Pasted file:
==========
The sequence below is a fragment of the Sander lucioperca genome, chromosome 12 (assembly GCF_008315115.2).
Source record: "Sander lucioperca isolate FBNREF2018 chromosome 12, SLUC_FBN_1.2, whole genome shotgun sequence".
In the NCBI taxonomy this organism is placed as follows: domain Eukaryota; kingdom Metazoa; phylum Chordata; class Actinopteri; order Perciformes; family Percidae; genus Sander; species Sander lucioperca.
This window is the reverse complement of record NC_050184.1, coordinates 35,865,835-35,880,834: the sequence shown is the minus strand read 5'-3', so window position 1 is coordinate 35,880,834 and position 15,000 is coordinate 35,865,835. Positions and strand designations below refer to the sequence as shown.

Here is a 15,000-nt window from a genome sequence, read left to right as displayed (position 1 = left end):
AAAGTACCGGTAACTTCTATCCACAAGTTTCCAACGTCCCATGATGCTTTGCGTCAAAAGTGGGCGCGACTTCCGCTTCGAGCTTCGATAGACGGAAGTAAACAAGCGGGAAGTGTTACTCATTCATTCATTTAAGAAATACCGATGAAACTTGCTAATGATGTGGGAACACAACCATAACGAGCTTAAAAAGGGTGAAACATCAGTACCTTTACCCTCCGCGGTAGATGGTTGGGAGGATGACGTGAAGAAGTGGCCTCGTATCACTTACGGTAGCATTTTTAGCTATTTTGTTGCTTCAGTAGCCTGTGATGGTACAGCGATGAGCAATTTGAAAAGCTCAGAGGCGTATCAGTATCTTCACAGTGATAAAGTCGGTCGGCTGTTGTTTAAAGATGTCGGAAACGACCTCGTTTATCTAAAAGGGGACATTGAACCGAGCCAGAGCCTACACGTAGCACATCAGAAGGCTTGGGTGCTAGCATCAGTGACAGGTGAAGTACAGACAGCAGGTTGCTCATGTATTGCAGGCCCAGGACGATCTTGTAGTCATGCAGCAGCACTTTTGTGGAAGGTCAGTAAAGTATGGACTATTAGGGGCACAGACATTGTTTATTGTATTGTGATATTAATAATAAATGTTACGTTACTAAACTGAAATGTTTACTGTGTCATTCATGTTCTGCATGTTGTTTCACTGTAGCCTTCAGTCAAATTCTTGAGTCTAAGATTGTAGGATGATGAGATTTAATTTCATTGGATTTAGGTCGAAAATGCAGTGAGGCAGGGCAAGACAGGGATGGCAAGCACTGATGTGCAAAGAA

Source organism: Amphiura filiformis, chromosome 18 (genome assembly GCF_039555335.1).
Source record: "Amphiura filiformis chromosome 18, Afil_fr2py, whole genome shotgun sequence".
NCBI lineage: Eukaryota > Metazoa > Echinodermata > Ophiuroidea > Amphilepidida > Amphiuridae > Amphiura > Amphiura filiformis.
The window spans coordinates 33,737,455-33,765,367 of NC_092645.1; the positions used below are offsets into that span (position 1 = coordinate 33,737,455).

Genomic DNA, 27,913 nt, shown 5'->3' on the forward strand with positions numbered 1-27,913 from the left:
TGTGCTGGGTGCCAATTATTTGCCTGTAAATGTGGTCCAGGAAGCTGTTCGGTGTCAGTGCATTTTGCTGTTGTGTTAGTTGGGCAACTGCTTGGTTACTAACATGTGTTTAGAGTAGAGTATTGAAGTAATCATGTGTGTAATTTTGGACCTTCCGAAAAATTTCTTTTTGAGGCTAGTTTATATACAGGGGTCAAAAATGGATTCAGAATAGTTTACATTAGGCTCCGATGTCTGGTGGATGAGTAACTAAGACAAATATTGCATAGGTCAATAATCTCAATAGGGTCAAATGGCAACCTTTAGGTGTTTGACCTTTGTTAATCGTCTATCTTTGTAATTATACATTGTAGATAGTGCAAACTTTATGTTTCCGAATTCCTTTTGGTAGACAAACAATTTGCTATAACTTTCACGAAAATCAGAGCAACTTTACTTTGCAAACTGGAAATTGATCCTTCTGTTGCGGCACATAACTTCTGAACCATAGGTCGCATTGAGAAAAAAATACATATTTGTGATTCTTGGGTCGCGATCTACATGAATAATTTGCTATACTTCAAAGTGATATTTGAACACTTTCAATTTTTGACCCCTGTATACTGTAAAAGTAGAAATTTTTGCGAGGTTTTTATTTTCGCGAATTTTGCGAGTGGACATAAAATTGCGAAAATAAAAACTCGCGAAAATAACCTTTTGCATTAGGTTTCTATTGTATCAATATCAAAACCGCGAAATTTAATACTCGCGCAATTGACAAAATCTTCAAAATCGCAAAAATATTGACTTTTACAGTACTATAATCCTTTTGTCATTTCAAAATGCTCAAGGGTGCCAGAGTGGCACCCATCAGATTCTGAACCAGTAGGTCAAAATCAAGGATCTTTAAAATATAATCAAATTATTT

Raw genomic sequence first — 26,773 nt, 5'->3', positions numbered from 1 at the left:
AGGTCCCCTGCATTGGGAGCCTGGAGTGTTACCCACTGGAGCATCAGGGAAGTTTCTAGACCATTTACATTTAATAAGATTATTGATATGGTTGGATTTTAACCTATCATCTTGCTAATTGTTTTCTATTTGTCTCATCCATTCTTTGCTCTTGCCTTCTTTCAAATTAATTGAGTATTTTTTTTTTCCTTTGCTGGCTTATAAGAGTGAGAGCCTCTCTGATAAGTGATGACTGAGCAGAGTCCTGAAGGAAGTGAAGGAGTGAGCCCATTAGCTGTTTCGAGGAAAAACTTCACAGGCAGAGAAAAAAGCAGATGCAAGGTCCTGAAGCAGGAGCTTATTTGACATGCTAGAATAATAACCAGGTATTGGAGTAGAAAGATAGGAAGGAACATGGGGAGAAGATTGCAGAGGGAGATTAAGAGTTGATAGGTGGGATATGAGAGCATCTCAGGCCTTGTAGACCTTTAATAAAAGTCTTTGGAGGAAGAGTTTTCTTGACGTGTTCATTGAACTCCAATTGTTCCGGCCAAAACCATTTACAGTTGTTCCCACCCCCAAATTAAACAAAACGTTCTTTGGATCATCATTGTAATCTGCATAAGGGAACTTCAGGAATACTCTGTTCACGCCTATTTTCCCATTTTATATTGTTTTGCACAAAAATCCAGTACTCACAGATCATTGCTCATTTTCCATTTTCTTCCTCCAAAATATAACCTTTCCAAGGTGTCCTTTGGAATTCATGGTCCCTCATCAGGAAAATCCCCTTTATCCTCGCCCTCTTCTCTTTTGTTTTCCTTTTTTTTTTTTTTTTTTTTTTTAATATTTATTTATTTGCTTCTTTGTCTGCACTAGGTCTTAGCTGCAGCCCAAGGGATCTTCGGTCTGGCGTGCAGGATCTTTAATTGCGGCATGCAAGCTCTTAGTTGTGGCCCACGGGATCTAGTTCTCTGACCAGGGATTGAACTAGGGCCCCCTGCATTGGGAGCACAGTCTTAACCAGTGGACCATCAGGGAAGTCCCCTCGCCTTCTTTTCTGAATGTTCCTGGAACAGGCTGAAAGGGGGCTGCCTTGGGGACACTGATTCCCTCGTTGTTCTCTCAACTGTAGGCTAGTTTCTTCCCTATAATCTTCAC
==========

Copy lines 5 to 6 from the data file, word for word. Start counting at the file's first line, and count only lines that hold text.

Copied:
Here is a 15,000-nt window from a genome sequence, read left to right as displayed (position 1 = left end):
AAAGTACCGGTAACTTCTATCCACAAGTTTCCAACGTCCCATGATGCTTTGCGTCAAAAGTGGGCGCGACTTCCGCTTCGAGCTTCGATAGACGGAAGTAAACAAGCGGGAAGTGTTACTCATTCATTCATTTAAGAAATACCGATGAAACTTGCTAATGATGTGGGAACACAACCATAACGAGCTTAAAAAGGGTGAAACATCAGTACCTTTACCCTCCGCGGTAGATGGTTGGGAGGATGACGTGAAGAAGTGGCCTCGTATCACTTACGGTAGCATTTTTAGCTATTTTGTTGCTTCAGTAGCCTGTGATGGTACAGCGATGAGCAATTTGAAAAGCTCAGAGGCGTATCAGTATCTTCACAGTGATAAAGTCGGTCGGCTGTTGTTTAAAGATGTCGGAAACGACCTCGTTTATCTAAAAGGGGACATTGAACCGAGCCAGAGCCTACACGTAGCACATCAGAAGGCTTGGGTGCTAGCATCAGTGACAGGTGAAGTACAGACAGCAGGTTGCTCATGTATTGCAGGCCCAGGACGATCTTGTAGTCATGCAGCAGCACTTTTGTGGAAGGTCAGTAAAGTATGGACTATTAGGGGCACAGACATTGTTTATTGTATTGTGATATTAATAATAAATGTTACGTTACTAAACTGAAATGTTTACTGTGTCATTCATGTTCTGCATGTTGTTTCACTGTAGCCTTCAGTCAAATTCTTGAGTCTAAGATTGTAGGATGATGAGATTTAATTTCATTGGATTTAGGTCGAAAATGCAGTGAGGCAGGGCAAGACAGGGATGGCAAGCACTGATGTGCAAAGAA